“When the long dun wolds are ribb’d with snow,
And loud the Norland whirlwinds blow…”
–THE BALLAD OF ORIANA by Lord Alfred Tennyson (1809-1892)
One cold winter day in 1869, Charles Ames Washburn stood at one of the large mansion windows within the family estate.
He reflected on two lines of a poem by Alfred Lord Tennyson.
He stood in a mansion, built & rebuilt through his and his brothers’
hard work, drive, success, and leadership.
They intended it always to be a place to which family could return,
could come home and be together.
Just days after completion of the structure – fire almost took it from them.
They rebuilt before the winds of winter came.
It was a time when need for Reconstruction occupied all States within the Re-United.
He reflected on how these two lines by Tennyson so aptly described
the howling winds that swept across the Norland fields in front of him.
The wheel of time turns slowly at Norlands. The past is not merely preserved and remembered at Norlands. It is brought to life as we re-create the activities, re-learn the skills, and re-connect with the attitudes and values of 19th-century rural Maine.
Norlands is a multifaceted living history museum and working farm where costumed interpreters discuss the Norlands’ community during the mid-1800’s.You may even meet a historical member of the community who lived in the Norlands’ neighborhood. Through Community Activities, Educational Programming, Rural Arts Courses, and touring the timeless estate, you will be immersed in the life of historic rural Maine. And, you will get to know Norlands’ founders – the remarkable Washburn family.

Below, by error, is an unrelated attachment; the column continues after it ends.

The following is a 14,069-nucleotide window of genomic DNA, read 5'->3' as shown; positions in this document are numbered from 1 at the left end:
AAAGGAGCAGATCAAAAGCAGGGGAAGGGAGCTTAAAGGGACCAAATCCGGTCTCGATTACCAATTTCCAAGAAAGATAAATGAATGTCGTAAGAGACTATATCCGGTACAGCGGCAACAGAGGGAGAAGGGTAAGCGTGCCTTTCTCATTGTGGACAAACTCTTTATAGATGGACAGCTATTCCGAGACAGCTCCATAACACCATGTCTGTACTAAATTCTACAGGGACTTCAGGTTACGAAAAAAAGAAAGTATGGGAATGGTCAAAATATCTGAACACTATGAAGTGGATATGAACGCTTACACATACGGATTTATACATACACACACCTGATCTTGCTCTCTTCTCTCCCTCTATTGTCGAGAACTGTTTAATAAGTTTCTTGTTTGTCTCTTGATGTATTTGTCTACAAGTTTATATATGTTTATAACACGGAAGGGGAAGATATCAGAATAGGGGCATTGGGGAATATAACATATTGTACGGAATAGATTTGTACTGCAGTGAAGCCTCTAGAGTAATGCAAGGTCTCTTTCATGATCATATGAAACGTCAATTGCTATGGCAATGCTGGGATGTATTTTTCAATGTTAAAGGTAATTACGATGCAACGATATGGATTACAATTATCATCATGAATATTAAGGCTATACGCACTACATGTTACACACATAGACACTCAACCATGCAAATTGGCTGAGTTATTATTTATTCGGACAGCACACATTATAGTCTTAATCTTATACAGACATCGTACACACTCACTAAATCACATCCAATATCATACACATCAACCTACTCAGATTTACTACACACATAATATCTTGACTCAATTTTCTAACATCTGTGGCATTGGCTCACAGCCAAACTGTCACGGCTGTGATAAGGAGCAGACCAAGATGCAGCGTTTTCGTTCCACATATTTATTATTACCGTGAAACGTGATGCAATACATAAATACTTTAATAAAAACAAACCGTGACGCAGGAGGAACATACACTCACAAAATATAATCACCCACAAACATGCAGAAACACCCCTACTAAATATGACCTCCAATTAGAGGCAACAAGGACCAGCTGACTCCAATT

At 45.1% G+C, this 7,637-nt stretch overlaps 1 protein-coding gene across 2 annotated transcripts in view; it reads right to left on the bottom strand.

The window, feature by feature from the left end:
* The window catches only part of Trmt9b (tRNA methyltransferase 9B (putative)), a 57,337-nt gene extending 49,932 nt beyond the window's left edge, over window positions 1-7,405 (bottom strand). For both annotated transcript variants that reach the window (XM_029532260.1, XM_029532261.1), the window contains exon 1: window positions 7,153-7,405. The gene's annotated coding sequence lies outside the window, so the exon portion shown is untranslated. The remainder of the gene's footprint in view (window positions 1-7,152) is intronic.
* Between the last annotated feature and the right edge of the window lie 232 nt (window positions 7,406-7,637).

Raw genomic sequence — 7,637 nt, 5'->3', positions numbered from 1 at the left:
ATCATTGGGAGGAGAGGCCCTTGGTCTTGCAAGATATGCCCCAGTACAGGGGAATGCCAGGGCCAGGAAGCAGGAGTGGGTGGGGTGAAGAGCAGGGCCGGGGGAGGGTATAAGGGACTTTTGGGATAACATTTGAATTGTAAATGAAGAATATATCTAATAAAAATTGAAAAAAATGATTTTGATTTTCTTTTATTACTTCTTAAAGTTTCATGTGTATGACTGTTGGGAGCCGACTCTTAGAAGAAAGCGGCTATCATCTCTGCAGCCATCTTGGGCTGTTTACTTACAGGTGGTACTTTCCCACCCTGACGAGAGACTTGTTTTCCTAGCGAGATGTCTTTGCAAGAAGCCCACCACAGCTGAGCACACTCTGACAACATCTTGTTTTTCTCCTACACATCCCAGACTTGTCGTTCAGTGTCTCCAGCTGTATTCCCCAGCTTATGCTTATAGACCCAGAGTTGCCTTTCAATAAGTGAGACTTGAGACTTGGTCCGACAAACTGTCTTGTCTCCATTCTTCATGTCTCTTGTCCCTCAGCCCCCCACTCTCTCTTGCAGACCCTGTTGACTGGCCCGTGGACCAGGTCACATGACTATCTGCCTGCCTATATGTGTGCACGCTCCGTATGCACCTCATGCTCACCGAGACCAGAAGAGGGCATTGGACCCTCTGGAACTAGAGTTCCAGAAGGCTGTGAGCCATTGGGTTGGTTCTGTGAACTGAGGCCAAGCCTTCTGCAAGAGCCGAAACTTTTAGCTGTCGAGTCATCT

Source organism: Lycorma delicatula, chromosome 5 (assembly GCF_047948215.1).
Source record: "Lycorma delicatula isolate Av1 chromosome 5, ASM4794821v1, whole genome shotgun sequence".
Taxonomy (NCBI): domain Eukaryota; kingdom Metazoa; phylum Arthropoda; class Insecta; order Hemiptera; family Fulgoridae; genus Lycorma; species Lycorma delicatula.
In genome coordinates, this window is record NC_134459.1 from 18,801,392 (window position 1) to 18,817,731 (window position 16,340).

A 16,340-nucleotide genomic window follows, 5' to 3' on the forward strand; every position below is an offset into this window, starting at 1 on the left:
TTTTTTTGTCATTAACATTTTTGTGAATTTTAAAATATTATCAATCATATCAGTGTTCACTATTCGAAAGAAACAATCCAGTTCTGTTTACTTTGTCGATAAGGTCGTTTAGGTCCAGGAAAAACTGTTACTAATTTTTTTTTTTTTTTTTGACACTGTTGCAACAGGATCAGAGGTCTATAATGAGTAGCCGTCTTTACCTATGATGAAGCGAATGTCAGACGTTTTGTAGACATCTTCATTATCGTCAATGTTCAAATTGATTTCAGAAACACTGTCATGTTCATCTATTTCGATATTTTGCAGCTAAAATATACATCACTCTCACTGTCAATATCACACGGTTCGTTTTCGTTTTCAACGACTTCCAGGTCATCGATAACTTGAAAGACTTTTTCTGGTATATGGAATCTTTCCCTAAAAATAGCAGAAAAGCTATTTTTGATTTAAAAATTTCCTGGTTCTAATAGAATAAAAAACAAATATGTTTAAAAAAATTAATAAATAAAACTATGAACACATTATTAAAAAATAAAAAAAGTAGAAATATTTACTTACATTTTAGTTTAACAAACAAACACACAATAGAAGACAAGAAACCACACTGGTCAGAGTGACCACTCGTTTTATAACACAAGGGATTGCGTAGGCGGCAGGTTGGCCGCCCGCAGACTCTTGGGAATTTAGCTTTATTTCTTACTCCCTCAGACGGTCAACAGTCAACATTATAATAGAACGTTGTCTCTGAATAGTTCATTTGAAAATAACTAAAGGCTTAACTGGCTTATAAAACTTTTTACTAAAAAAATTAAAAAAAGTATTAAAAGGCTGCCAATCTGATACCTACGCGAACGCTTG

The Norlands is the ancestral home of the Washburns, one of the great political and industrious families of the 19th century. Of the ten children born to Israel and Martha Washburn, seven sons rose to serve.
- As governors, congressmen, a United States senator, Secretary of State, foreign ministers, a Civil War general, and a Navy captain.
- They were longtime friends to two U.S. Presidents (Lincoln and Grant).
As industrialists, adventurers, and entrepreneurs the brothers achieved great success:
- Founding of the Washburn-Crosby Gold Medal Flour Company,
- The invention and patenting of one of the first industrial typewriting machines,
- Participating in the Westward Expansion and the Great Gold Rush.
- Continuing to serve as a Collector of Customs for the port of Portland and as president of a railroad.
No other American family has produced an equivalent level of political and business leadership in a single generation than that of the Washburns from Livermore, Maine.
The Washburn women, three sisters, became wives, then lost husbands. They became mothers, and one died in childbirth. They moved West but came home to be caregivers. Their steadfastness made “coming home to Norlands” the touchstone of FAMILY.
Maine’s oldest operating Living History Center, serving the public since 1973. National Register of Historic Places